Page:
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How to become a game developer


Dreaming of a career in gaming? Start here.

The gaming industry is multidisciplinary by nature – where art, storytelling, technology and science all come together in the name of entertainment. To get the perfect look, feel and player experience in a game, developers need to bring together people with a vast range of technical and creative skills to make it happen.

Designers, for example, work out how the game will look and how the user will experience it, while writers develop the story of the game, and artists create everything from the characters’ facial features and clothes, to the forest or cityscape they exist in.

RELATED: Creative maths careers: gaming and digital marketing

But if maths and tech is your thing, becoming a programmer might be the path for you. Game programmers write the code – like invisible instructions – that controls the game. From gameplay to character intelligence and interaction, software management to virtual reality programming, coding is across every single part of development.

Pathways to gaming

Some people come to the games industry from an unexpected direction – for example after going to art school or working as a writer or IT specialist. But for programmer Sam Crisp, it all began when he was 10 years old and started experimenting with online tools.

Sam played and created games throughout school, but it was connecting with like-minded game makers online that encouraged him to take his skills further. “Finding other people to share my creations with was the driver, and being able to be creative,” he says. “Back then it was about all the fantasy and sci-fi stuff that I liked as a kid, but now it’s the problem-solving element that is more appealing.”

If you’re interested in the gaming industry, Sam reckons experimenting with your own games and meeting other people is the best way to start.

In his current role as programmer at Mountains Studio, Sam creates tools using code that help the team’s designers import their work.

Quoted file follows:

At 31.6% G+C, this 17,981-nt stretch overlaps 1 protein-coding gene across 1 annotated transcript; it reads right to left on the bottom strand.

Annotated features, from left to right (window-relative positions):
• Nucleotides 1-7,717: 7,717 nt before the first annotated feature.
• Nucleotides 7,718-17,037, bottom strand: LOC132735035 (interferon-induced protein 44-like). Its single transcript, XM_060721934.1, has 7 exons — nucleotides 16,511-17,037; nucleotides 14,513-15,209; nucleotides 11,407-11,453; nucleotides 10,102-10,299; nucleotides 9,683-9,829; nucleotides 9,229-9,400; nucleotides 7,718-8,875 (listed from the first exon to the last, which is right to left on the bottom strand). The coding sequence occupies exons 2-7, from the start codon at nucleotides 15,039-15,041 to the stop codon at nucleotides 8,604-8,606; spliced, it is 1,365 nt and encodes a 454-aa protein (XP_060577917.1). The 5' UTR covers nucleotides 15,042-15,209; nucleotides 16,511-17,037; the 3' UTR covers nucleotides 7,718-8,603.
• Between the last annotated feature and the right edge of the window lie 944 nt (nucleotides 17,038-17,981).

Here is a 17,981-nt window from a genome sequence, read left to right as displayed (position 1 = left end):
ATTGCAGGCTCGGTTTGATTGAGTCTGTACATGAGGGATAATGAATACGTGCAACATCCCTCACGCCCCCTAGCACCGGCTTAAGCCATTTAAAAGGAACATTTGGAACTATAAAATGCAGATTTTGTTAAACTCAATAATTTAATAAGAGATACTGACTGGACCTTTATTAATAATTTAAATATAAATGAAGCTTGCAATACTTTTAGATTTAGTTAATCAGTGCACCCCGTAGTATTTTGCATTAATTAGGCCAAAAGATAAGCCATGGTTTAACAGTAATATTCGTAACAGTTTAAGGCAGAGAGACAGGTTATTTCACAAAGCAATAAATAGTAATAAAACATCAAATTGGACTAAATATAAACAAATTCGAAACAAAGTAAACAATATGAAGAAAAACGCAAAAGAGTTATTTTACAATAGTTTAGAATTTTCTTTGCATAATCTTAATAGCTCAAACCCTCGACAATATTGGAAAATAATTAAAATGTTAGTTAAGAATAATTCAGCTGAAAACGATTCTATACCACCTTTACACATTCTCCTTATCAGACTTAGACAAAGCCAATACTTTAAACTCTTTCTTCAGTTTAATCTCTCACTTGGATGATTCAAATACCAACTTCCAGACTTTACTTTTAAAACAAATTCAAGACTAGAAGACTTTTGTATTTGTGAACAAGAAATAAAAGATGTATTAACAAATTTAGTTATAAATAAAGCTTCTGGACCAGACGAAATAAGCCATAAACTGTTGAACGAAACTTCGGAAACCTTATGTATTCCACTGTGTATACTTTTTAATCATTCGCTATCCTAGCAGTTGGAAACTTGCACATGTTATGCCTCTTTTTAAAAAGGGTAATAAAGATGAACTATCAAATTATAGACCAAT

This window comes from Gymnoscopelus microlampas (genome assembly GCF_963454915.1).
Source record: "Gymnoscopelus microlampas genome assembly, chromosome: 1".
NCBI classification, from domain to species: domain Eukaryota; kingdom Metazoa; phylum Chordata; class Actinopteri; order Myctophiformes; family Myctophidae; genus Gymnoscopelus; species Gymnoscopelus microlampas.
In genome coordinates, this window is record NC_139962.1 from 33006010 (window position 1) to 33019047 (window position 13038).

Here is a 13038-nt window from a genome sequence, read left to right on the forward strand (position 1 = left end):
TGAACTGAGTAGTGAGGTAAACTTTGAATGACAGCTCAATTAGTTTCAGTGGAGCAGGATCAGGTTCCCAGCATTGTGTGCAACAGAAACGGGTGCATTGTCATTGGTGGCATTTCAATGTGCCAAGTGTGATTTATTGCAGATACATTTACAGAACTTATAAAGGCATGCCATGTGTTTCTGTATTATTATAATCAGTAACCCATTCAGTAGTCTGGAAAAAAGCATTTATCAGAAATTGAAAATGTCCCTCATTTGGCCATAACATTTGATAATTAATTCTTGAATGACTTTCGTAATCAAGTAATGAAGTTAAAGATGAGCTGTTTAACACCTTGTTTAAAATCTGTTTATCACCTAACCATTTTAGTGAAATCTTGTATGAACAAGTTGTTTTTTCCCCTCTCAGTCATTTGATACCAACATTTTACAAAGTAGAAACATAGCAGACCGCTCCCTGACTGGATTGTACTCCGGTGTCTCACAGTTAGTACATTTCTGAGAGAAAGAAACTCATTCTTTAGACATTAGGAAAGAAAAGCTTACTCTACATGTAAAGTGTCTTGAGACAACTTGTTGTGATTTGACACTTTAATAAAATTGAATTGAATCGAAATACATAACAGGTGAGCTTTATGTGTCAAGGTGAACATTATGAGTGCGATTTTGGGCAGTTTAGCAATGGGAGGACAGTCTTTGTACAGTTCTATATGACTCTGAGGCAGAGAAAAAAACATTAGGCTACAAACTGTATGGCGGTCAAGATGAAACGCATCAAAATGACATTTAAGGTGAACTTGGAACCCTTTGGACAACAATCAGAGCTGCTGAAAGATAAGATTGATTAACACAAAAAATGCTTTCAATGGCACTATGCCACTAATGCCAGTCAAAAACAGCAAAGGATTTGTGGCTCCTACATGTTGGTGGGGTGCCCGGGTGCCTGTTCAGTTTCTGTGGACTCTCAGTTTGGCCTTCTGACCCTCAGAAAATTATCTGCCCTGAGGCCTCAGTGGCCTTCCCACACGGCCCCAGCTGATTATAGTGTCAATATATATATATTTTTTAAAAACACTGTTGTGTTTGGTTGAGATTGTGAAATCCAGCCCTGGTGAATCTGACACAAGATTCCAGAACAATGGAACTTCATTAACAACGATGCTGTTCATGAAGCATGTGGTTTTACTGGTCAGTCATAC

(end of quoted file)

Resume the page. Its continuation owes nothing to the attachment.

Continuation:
Creating new perspectives

After finishing his undergraduate degree in IT, majoring in games and graphics programming, Sam decided to take a slight sidestep and study games from a humanities perspective for his Honours thesis.

“Researching how we talk and think about games and realism in games really helped my creative game making as well,” he says.

But while research opened Sam’s eyes to different gaming perspectives, he always knew he ultimately wanted to make games.

RELATED: Gaming no longer a boys club

In his current role as a programmer at Mountains Studio, Sam is creating tools using code that help the team’s artists and designers import their work into the bigger game framework. It’s Sam’s job to use code to help the art, gameplay, user interface, characters and story all fit together in the game. – Jo Khan

Sam’s study and career pathway:

>> Bachelor of Information Technology (Games and Graphic Programming), RMIT University

>> Media and Communications (Honours), RM

>> Programmer, Mountains Studio

Match your electives to your CS + gaming career:

Keen to be a programmer? Enrol in IT, science and maths.

Wanna be a designer? Stick with IT, art, graphic design, media studies and computer science.

Interested in becoming a story planner? Take english, literature,
design and languages.

Don’t know what to study? Try:

Bachelor of Information Technology (Games and
Graphics Programming), RMIT

Bachelor of Computer Science, University of
New England

Diploma of Digital and Interactive Games,
Box Hill Institute

Bachelor of Design (Visualisation and Immersive
Design), Griffith University

Dreaming of your first gig? Here’s what to expect money-wise*:

Video game programmer:
A$36K–A$77K / NZ$43K–NZ$71K 

Software developer:
A$50K–A$99K / NZ$48K–NZ$91K 

Digital designer:
A$45K–A$82K / NZ$39K–NZ$80K*

*Source: salaries according

Looking for a job RN? Hit up these companies:

PikPok (Wellington)

Grinding Gear Games (Auckland)

Ninja Kiwi (Auckland)

Big Ant studios (Melbourne)

Torus Games (Melbourne)

Krome Studios (Brisbane)

This article originally appears in Careers with STEM: Code 2019.

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